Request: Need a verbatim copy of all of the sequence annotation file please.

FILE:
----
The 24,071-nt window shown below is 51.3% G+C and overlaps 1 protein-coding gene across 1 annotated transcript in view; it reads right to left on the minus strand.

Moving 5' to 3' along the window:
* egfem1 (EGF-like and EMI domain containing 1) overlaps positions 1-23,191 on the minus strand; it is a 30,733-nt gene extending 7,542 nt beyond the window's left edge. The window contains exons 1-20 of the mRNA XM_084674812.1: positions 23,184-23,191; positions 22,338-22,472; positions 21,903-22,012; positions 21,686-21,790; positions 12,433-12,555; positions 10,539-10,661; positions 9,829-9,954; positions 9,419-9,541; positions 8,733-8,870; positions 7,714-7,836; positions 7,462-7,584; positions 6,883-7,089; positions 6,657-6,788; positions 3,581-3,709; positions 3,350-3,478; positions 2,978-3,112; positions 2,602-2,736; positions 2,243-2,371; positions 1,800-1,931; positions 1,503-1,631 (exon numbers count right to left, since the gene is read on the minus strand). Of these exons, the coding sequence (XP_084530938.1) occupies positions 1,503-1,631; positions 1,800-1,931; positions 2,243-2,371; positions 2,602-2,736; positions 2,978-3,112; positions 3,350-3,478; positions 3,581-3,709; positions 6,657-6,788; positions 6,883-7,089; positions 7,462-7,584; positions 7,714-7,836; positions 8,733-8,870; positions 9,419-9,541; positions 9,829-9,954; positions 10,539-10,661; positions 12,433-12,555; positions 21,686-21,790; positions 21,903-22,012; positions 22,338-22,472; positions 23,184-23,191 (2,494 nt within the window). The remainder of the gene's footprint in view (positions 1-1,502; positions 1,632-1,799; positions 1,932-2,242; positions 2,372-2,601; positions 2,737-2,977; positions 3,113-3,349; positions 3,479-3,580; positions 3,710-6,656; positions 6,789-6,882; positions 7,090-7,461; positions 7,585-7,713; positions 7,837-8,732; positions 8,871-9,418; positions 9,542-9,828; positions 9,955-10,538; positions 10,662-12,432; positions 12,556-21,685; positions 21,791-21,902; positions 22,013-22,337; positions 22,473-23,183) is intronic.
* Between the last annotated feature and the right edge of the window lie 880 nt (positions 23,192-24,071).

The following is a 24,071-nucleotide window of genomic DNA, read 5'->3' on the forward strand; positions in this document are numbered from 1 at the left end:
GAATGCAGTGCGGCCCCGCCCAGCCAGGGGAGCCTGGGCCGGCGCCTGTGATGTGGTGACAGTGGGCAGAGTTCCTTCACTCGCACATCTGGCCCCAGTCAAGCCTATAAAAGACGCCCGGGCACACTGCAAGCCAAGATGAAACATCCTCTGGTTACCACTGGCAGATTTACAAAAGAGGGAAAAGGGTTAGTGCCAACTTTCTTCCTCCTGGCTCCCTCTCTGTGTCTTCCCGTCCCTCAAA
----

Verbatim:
The 24,071-nt window shown below is 51.3% G+C and overlaps 1 protein-coding gene across 1 annotated transcript in view; it reads right to left on the minus strand.

Moving 5' to 3' along the window:
* egfem1 (EGF-like and EMI domain containing 1) overlaps positions 1-23,191 on the minus strand; it is a 30,733-nt gene extending 7,542 nt beyond the window's left edge. The window contains exons 1-20 of the mRNA XM_084674812.1: positions 23,184-23,191; positions 22,338-22,472; positions 21,903-22,012; positions 21,686-21,790; positions 12,433-12,555; positions 10,539-10,661; positions 9,829-9,954; positions 9,419-9,541; positions 8,733-8,870; positions 7,714-7,836; positions 7,462-7,584; positions 6,883-7,089; positions 6,657-6,788; positions 3,581-3,709; positions 3,350-3,478; positions 2,978-3,112; positions 2,602-2,736; positions 2,243-2,371; positions 1,800-1,931; positions 1,503-1,631 (exon numbers count right to left, since the gene is read on the minus strand). Of these exons, the coding sequence (XP_084530938.1) occupies positions 1,503-1,631; positions 1,800-1,931; positions 2,243-2,371; positions 2,602-2,736; positions 2,978-3,112; positions 3,350-3,478; positions 3,581-3,709; positions 6,657-6,788; positions 6,883-7,089; positions 7,462-7,584; positions 7,714-7,836; positions 8,733-8,870; positions 9,419-9,541; positions 9,829-9,954; positions 10,539-10,661; positions 12,433-12,555; positions 21,686-21,790; positions 21,903-22,012; positions 22,338-22,472; positions 23,184-23,191 (2,494 nt within the window). The remainder of the gene's footprint in view (positions 1-1,502; positions 1,632-1,799; positions 1,932-2,242; positions 2,372-2,601; positions 2,737-2,977; positions 3,113-3,349; positions 3,479-3,580; positions 3,710-6,656; positions 6,789-6,882; positions 7,090-7,461; positions 7,585-7,713; positions 7,837-8,732; positions 8,871-9,418; positions 9,542-9,828; positions 9,955-10,538; positions 10,662-12,432; positions 12,556-21,685; positions 21,791-21,902; positions 22,013-22,337; positions 22,473-23,183) is intronic.
* Between the last annotated feature and the right edge of the window lie 880 nt (positions 23,192-24,071).

The following is a 24,071-nucleotide window of genomic DNA, read 5'->3' on the forward strand; positions in this document are numbered from 1 at the left end:
GAATGCAGTGCGGCCCCGCCCAGCCAGGGGAGCCTGGGCCGGCGCCTGTGATGTGGTGACAGTGGGCAGAGTTCCTTCACTCGCACATCTGGCCCCAGTCAAGCCTATAAAAGACGCCCGGGCACACTGCAAGCCAAGATGAAACATCCTCTGGTTACCACTGGCAGATTTACAAAAGAGGGAAAAGGGTTAGTGCCAACTTTCTTCCTCCTGGCTCCCTCTCTGTGTCTTCCCGTCCCTCAAA